Robbie Arnett is one of the five members of Milo Greene, none of whom are named Milo or Greene. If you’re an NPR-listening, blog-reading music fan, you’ve probably heard the oft-told story of how they got their name (it was the name of a fictitious manager, used by band members trying to book shows while in previous bands, attempting to give the impression that they were more successful).
Milo Greene is a pop-rock band from Los Angeles that has shared not just booking duties but also songwriting and singing, and trades instruments throughout their sets. “I learned guitar first. Everything else, I try to make it up as I go,” Arnett says. “We take as many instruments as we can, learn really simple lines, little melodies, and then figure out how to play it live.”
Unlike some L.A. collectives, Milo Greene doesn’t exude a Manson family cult vibe — they come from the sunny part of town, near the beach, where folks are still young enough to try to succeed, where their dreams haven’t been totally dashed yet.
Living in what the band calls “Americalifornia” has also made it easier to perform on every TV talk show in town, though they have spent much of the past few years touring up and down the highways of the real America. It’s a life that appeals to him, says Arnett, much more than battling the legendary SoCal traffic snarls.
“It’s the way I’ve always lived. My family moved a lot when I was growing up, so it turned into something that feels natural to me — moving around hotels, a different city each night.”
Their travels will take them to Bonnaroo this June, offering a chance to check out both their youthful peers and older legends like Paul McCartney and Tom Petty. It might be the best way for an up-and-coming musician to make Dad proud.
“I was home recently with my dad, and we watched one of those behind-the-album documentaries on Netflix about Tom Petty … I’ve done some harsh music projects before, and this is the one that my dad is like, ‘Oh, I could get into this.’ That’s really cool to think that you can be up there with, like, (laughs) The Doobie Brothers.”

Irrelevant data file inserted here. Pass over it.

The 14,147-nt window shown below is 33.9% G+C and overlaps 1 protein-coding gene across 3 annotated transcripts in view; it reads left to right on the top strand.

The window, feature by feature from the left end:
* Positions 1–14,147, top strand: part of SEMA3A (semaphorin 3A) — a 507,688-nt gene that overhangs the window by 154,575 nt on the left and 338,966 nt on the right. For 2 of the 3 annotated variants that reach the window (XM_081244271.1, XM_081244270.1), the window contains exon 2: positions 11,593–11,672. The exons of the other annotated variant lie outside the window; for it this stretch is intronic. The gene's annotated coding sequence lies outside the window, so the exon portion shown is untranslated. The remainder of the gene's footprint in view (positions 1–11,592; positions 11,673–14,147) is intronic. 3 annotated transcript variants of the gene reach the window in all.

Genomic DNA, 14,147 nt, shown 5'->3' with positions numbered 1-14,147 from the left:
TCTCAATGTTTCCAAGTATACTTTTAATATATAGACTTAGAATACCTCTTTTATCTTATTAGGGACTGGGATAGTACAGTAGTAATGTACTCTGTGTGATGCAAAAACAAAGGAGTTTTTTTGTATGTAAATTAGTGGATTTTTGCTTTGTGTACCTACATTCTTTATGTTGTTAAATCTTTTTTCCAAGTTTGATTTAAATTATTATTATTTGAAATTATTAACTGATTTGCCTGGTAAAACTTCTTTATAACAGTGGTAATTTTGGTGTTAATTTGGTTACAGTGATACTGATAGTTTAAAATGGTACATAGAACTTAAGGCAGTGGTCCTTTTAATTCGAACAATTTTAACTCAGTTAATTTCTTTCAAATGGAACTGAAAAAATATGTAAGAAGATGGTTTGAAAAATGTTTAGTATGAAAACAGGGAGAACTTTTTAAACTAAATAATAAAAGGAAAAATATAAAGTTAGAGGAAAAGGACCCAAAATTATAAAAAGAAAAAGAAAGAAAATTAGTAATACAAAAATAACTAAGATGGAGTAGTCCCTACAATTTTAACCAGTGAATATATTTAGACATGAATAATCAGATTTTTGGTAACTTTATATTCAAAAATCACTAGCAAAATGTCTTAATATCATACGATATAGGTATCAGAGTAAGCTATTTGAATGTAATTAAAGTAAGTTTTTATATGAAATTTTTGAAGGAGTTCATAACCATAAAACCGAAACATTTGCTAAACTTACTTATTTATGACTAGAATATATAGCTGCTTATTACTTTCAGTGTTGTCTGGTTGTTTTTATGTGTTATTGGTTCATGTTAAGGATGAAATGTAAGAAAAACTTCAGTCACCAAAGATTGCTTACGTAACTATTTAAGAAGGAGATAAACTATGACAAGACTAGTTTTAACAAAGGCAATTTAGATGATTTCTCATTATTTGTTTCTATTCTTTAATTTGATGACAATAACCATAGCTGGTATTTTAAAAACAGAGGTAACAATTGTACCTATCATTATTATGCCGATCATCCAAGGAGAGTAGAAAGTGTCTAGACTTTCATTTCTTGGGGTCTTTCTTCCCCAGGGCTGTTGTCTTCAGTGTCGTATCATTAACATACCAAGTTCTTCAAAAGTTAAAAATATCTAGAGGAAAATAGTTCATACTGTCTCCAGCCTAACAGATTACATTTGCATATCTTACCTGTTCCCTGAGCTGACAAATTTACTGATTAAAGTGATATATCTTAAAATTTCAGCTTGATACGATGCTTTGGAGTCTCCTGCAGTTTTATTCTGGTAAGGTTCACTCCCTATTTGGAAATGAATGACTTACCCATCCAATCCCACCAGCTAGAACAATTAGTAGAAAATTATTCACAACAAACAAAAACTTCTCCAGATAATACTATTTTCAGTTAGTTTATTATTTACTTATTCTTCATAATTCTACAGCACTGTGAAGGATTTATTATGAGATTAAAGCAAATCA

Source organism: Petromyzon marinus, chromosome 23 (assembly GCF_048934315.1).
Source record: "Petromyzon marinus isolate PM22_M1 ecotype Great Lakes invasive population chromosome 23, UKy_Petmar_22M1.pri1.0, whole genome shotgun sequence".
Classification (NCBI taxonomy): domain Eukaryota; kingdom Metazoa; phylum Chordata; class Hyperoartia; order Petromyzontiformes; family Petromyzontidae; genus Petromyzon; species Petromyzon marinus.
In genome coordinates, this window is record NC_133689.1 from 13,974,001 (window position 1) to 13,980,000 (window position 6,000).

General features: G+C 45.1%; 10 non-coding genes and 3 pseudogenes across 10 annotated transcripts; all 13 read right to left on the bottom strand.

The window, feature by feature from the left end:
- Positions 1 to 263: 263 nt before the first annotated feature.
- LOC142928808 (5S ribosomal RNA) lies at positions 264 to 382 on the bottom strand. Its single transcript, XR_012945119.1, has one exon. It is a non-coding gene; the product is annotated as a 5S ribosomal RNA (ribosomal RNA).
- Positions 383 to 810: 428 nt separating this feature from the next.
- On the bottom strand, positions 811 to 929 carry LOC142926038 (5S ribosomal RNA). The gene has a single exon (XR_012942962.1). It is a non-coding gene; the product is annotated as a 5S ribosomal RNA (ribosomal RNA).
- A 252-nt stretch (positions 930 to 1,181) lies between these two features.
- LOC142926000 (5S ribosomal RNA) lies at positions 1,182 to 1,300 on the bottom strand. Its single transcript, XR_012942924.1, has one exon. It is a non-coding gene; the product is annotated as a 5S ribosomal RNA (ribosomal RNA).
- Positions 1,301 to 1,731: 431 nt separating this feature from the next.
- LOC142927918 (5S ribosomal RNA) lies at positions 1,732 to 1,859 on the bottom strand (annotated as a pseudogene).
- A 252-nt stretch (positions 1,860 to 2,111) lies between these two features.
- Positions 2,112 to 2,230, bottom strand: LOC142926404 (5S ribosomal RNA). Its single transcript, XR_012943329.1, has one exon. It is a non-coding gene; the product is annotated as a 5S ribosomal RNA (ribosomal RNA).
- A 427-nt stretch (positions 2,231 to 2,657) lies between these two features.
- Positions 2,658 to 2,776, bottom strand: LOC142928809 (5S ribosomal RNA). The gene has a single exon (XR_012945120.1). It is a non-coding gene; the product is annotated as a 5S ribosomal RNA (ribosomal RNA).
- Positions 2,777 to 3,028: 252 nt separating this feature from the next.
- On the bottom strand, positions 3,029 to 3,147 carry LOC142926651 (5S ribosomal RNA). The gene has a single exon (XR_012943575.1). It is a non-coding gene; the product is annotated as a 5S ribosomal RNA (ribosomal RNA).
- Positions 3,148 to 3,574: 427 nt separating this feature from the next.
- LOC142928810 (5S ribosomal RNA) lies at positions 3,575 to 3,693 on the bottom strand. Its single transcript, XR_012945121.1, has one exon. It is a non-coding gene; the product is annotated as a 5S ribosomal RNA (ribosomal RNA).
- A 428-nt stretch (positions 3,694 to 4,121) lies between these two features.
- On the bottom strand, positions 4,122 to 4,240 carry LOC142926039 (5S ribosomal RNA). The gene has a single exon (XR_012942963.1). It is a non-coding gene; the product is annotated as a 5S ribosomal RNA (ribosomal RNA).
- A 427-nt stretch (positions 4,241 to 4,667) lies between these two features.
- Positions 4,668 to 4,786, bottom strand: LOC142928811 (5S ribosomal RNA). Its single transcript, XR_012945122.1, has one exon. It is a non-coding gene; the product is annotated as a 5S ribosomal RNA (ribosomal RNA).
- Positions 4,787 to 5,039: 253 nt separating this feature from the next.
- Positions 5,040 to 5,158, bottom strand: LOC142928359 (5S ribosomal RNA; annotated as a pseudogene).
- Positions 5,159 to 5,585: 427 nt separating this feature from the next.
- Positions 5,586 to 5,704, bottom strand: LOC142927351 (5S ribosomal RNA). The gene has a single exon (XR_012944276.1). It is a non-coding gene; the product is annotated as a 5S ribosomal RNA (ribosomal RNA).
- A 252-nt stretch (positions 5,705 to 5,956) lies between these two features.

Have you considered that in 10 or 20 years, you might be somebody’s parents’ favorite band? “I hope,” laughs Arnett. “Yeah, that would be cool. It would be, like, the Eagles or us.”
Milo Greene has done well enough that their Louisville show was originally scheduled for Zanzabar but had to move to the larger Headliners to meet demand.
The real test might be the nerve-racking sophomore album, the expectations-raised sequel to the album they spent years preparing.
“We have time off in April, so we’re just starting to think about making new music, which is exciting for me. I’ve been living with these songs for almost four years now at this point.”
“It’ll be nice to get some new blood in there,” he says. “We love working with sounds, recording stuff, and we do it all ourselves. Being in a band with four songwriters is a challenge, but I think that’s a gift,” Arnett continues, describing their commonality as a shared love of lyrics and melody.
Still, Arnett’s not completely sick of their set just yet. “No, no, like I said, we learn instruments on the go, so I’m always challenged.”
You’re still learning how to play your own songs? “Exactly! ‘You want me to jump on this keyboard? Jump on this bass? It’s gonna take some time, but OK …’”
The band’s interest in movies — and marketing savvy — has led them to label their music “cinematic pop.” While the group’s future potential as film composers is still unknown, they have assembled a 40-minute film called “Moddison,” meant to coincide with their self-titled album, which was released last July. “I’m interested in (film scoring) … people have asked, we just haven’t had time to think about things. When you’re on the road, you kind of forget things like what time it is. You can’t focus on real things.”
“It’s not a bad thing,” Arnett concludes. “You’re just focused on things like traveling, and you get an hour each day to really be alive.”
Milo Greene with the Kopecky Family Band
Saturday, March 16
Headliners Music Hall
1386 Lexington Road
$12; 9 p.m.